Sorry for my absence, but I did promise you not to make this blog about my wedding. Unfortunately, planning for the big day (and weekend), work and other personal matters have taken up far more time than I realized. But don’t worry, I’m not giving this up entirely- I just took a little pause from writing. Quality over quantity has always been more important at EDA, and I wasn’t about to post just for the sake of posting. But today I felt I had something worth sharing and am interested in hearing your thoughts.
About this time of year, I typically remind readers to join their local CSA (community supported agriculture in case you still don’t know what that acronym means). But this summer, I’ve decided not to do one. Here’s why:
Last season, the organic farm my CSA supports, Hepworth, didn’t do such a great job. Instead of getting decent and varied produce, they chose to sell the best to Fairway, a local market turned public company that recently filed for bankruptcy. (Sometimes bigger isn’t better it seems.) So we ended up with a ton of eggplant, corn and peppers each week, while the supermarket got the nice tomatoes. I had wanted to support a smaller farm and ultimately that’s not what was happening. Plus, it got to be that I was buying more vegetables at the supermarket each week (and not the Sunday Farmers Market because the CSA pickup was on Tuesday) than I was getting and using from my CSA. I wasn’t the only one who acknowledged the problem. The organizers of the CSA had a frank discussion with Hepworth and have assured us that this year will be different. But they also increased the price, and I made the decision to take a year off and see what happens (we also happen to be going on our honeymoon and away a good amount this summer, so buying what we need when we need it made more sense this summer). So I will miss the challenges of what to do in the weeks I received celeriac, beets, radishes and bitter melon that I typically would not otherwise buy. But instead, I am challenging myself to try some different vegetables and buy more local fruit.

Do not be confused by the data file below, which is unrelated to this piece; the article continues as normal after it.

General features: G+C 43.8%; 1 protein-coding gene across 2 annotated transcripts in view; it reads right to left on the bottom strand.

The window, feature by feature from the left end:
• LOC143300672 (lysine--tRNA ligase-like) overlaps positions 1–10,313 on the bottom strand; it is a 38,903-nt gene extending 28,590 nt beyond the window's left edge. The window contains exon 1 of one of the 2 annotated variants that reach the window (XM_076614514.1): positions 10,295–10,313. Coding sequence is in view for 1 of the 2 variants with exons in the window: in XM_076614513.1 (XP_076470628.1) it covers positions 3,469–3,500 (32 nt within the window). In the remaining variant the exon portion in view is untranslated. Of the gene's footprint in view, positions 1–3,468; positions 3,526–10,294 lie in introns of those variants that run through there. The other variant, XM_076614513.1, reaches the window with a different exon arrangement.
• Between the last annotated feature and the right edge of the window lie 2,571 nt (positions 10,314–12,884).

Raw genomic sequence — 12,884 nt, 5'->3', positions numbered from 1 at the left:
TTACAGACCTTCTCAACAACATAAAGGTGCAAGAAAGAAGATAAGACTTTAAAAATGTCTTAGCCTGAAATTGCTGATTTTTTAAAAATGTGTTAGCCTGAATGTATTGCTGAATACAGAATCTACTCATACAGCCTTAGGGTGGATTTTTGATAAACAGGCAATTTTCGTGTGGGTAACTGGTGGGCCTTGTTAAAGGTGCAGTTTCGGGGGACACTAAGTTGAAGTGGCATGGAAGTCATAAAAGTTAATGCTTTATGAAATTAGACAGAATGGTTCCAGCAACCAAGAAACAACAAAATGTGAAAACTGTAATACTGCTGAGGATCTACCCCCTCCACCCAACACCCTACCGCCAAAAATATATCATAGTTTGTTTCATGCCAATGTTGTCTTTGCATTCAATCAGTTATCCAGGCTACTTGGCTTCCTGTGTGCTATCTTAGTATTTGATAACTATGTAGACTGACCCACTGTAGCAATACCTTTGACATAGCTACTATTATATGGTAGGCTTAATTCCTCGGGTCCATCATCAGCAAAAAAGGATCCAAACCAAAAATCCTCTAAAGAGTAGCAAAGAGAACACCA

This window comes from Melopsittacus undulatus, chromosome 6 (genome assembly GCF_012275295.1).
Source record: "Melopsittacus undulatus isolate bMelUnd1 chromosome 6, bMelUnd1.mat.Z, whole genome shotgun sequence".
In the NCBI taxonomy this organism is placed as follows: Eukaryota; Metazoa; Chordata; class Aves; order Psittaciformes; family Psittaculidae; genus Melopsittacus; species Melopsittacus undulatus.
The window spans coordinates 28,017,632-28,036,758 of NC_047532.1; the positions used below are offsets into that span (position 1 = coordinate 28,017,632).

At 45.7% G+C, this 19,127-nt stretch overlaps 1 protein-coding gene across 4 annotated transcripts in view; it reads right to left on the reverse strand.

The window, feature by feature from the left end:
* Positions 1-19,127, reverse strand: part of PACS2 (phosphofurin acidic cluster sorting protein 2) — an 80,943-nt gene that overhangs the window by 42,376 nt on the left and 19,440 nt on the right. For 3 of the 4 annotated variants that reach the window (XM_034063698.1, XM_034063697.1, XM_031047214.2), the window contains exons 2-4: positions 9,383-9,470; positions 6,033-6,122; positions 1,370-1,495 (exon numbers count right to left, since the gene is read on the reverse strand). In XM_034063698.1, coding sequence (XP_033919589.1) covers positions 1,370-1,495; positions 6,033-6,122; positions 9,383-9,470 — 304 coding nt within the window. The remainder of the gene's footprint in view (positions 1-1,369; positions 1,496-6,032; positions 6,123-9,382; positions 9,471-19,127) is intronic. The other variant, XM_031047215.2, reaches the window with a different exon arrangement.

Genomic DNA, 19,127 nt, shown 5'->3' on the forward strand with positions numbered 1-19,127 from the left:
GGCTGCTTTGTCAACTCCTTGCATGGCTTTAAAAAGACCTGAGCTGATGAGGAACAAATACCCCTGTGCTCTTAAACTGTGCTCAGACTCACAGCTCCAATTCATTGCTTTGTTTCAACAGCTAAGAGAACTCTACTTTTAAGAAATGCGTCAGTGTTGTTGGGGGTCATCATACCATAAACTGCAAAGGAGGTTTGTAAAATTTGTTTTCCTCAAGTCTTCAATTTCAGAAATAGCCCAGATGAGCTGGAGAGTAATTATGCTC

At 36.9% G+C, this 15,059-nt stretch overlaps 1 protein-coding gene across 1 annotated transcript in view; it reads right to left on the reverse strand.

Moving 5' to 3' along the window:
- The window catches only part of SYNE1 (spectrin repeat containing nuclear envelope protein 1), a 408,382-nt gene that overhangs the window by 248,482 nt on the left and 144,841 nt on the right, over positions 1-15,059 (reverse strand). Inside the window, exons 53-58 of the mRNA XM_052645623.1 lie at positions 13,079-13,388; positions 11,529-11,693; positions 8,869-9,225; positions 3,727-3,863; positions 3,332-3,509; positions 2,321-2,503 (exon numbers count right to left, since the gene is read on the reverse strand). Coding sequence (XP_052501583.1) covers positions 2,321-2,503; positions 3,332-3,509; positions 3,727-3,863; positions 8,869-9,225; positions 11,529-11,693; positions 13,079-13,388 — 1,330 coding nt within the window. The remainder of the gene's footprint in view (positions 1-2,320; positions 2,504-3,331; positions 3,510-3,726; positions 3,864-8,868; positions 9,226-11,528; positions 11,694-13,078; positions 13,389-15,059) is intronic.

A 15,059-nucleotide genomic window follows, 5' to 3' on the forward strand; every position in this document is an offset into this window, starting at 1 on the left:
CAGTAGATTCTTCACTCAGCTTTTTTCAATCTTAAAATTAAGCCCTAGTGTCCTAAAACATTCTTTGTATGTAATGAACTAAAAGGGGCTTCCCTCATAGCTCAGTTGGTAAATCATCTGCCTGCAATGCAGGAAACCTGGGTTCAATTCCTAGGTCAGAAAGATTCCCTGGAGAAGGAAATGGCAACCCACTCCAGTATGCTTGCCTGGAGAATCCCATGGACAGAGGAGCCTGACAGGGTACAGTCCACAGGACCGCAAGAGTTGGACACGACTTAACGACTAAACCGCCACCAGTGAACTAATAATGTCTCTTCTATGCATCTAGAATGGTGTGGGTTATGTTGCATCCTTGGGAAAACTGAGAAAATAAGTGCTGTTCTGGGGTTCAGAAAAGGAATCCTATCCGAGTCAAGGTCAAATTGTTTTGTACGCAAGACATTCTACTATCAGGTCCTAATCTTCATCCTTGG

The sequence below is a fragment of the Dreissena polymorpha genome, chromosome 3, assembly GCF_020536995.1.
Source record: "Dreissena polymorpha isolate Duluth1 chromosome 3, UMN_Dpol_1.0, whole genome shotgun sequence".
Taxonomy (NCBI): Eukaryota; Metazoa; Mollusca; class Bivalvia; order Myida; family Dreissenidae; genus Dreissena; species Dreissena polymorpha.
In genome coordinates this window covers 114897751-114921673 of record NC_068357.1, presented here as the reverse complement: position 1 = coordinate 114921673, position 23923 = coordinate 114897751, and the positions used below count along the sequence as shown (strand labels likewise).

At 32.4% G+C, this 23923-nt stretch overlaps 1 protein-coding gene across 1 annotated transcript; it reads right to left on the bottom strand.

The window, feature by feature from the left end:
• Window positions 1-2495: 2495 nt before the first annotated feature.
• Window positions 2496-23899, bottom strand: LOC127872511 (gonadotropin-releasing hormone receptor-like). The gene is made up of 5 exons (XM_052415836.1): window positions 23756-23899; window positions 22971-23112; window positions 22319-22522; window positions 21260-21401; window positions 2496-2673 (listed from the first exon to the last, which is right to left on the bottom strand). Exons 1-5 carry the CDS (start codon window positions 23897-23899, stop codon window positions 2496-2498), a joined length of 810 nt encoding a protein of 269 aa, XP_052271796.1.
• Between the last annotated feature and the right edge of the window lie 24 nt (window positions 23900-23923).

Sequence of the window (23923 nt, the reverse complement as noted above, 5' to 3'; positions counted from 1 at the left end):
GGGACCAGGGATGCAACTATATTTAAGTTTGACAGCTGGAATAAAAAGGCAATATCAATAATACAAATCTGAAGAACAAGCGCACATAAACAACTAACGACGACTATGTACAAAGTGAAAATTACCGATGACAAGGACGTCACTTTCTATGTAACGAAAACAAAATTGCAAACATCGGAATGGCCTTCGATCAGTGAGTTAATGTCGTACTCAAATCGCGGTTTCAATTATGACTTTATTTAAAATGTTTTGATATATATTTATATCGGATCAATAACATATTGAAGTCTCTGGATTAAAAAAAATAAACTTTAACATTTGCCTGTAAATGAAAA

I’m also going to be supporting farmers that don’t sell to conglomerates, which makes me feel better of where my money goes.
Now, I’m not advocating that everyone should stop doing a CSA- just do some more research and make sure that the ideals you’re trying to uphold are actually the goals of the CSA you choose. It might not be clear at first, but ask. Most people will gladly tell you as much about the farm you’re supporting as they can. And a number of farms encourage you to visit.
Let EDA know if you’re planning on supporting a CSA, farmers market or are lucky enough to grow your own vegetables. As long as you commit to eating fresh, local produce, you can’t go wrong no matter which you choose.
Looking forward to a summer’s worth of bounty!